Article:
Republican Michele Bachmann’s presidential campaign fell just as quickly as it rose. Now, she’s looking to Iowa, at the expense of other early voting states, to get back on track.
It’s a strategy of necessity for the Minnesota congresswoman. A victory in Iowa this winter would keep her afloat in the GOP nomination fight. A loss would almost certainly end her bid.
“We know that when Michele is in Iowa, she wins,” said Bachmann’s Iowa campaign chairman, Kent Sorenson. “If she’s here, she’ll win Iowa.”
That explains why, starting this weekend, Bachmann plans to campaign almost exclusively in the state as she tries to reassert herself in a race that’s become a two-candidate contest between Texas Gov. Rick Perry and former Massachusetts Gov. Mitt Romney.
Both Bachmann and Herman Cain are testament to the fact that a single stellar debate performance early in the cycle aren’t enough foundation to build a successful campaign on. Cain won the first debate by most accounts and jumped up in the polls, but has faded since. Bachmann likewise enjoyed a strong performance in an early debate and vaulted to top tier status ahead of Tim Pawlenty, who eventually dropped out. But now Bachmann is fading fast.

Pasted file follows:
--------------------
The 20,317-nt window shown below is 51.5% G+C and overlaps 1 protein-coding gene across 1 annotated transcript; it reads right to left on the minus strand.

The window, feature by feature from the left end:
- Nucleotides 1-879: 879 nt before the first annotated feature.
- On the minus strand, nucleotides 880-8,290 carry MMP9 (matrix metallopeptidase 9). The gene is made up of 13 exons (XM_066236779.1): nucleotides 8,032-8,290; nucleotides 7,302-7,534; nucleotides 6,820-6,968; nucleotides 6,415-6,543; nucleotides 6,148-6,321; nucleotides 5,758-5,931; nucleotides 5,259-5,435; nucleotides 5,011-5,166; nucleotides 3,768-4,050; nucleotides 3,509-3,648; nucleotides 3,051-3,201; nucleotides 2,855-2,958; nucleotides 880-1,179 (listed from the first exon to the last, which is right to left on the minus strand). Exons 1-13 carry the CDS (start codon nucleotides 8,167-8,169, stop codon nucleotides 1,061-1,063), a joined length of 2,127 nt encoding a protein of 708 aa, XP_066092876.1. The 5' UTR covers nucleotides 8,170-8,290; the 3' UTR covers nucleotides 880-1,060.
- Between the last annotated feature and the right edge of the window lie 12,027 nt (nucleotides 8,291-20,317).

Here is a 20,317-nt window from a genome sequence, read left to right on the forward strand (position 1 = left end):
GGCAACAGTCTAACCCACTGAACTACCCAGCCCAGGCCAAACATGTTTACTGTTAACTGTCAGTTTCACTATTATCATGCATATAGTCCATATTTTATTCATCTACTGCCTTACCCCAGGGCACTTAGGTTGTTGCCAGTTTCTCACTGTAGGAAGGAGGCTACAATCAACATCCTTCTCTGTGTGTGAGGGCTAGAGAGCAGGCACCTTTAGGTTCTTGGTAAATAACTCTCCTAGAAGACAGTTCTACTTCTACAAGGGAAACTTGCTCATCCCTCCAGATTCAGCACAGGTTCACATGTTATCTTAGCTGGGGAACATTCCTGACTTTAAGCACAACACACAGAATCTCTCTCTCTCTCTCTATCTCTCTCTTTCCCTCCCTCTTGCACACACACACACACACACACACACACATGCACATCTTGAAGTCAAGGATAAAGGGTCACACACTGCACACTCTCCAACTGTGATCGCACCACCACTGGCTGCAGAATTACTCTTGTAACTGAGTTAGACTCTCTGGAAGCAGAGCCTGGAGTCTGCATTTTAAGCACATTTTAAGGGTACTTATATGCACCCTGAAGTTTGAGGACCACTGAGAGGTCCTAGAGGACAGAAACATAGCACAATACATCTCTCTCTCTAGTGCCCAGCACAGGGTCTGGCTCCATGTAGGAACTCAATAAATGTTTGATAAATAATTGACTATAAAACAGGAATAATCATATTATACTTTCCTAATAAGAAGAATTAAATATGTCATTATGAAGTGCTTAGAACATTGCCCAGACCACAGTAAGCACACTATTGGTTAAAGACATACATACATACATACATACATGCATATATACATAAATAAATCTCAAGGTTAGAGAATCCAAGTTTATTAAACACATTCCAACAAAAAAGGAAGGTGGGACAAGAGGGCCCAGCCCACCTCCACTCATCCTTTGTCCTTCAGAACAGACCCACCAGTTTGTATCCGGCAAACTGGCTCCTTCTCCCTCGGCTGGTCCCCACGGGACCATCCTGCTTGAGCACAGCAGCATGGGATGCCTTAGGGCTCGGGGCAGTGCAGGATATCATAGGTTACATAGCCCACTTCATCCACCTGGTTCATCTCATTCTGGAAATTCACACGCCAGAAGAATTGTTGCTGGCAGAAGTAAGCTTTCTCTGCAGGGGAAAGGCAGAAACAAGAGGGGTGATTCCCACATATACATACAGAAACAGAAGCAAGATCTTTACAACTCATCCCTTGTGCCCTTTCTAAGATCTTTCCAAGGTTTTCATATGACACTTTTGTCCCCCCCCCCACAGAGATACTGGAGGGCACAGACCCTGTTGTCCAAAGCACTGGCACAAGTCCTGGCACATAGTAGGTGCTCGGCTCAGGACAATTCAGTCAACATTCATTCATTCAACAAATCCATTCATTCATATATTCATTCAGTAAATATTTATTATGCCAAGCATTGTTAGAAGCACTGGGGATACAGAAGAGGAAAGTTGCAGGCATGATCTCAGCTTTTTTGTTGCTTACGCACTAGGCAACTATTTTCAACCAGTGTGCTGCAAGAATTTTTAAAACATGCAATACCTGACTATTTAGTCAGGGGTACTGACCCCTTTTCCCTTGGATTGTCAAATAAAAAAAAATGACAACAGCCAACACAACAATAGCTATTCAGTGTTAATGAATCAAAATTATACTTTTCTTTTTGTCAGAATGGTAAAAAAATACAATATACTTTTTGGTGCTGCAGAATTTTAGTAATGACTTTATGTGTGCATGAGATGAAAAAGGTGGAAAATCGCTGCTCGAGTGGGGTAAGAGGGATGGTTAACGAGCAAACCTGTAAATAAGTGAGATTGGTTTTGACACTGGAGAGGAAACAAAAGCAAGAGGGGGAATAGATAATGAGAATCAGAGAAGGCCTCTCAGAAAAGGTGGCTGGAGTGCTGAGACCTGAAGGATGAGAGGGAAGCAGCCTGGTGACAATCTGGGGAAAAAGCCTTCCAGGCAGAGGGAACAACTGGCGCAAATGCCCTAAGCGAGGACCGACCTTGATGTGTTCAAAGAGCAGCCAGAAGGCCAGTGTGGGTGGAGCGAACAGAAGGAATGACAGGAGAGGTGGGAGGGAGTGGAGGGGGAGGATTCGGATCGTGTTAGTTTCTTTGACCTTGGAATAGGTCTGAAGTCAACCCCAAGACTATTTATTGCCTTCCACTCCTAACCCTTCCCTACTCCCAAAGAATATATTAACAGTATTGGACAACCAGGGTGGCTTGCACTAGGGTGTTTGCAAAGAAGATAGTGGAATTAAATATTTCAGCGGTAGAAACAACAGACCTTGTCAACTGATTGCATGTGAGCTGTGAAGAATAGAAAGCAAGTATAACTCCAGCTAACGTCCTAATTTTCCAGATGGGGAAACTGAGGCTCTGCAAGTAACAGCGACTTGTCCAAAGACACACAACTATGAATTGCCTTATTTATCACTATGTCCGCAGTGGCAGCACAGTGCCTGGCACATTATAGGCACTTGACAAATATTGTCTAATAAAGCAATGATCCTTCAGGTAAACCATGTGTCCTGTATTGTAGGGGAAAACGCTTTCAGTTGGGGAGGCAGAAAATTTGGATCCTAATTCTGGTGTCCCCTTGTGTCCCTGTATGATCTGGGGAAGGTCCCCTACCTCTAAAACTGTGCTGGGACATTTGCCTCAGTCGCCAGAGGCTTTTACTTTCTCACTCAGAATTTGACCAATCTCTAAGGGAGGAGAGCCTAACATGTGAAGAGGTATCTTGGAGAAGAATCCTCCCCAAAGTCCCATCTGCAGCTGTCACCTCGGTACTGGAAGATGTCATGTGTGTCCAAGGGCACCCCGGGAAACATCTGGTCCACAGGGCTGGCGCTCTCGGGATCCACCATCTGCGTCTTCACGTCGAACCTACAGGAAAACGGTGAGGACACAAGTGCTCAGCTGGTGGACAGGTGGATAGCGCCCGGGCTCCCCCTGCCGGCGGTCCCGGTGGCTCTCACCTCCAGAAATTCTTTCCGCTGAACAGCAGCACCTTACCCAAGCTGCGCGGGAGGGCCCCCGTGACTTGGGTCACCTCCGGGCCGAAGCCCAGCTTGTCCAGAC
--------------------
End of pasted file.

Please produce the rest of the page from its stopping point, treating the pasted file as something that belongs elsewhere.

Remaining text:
One thing sticking to Iowa does is save the campaign’s travel expenses, and this could be a sign that Bachmann’s money is drying up. I wouldn’t be surprised if the rumors I’ve heard are true, that donors see Bachmann’s Ames straw poll win as her high water mark and are now moving their money to either one of the two frontrunners, Perry and Romney.
Successful candidates can and do suffer setbacks, rebound, and win. John McCain’s campaign imploded in 2007, but he rebuilt it and went on to win by capturing the South Carolina primary and then picking up Gov. Charlie Crist’s endorsement in Florida, which destroyed Rudy Giuliani’s chances. Bachmann may not be able to carve a similar path out of Iowa, though. That state is less predictive of GOP nominees, Perry currently leads strongly in South Carolina, and no one in the current race is repeating Giuliani’s ill-considered Florida-or-bust strategy.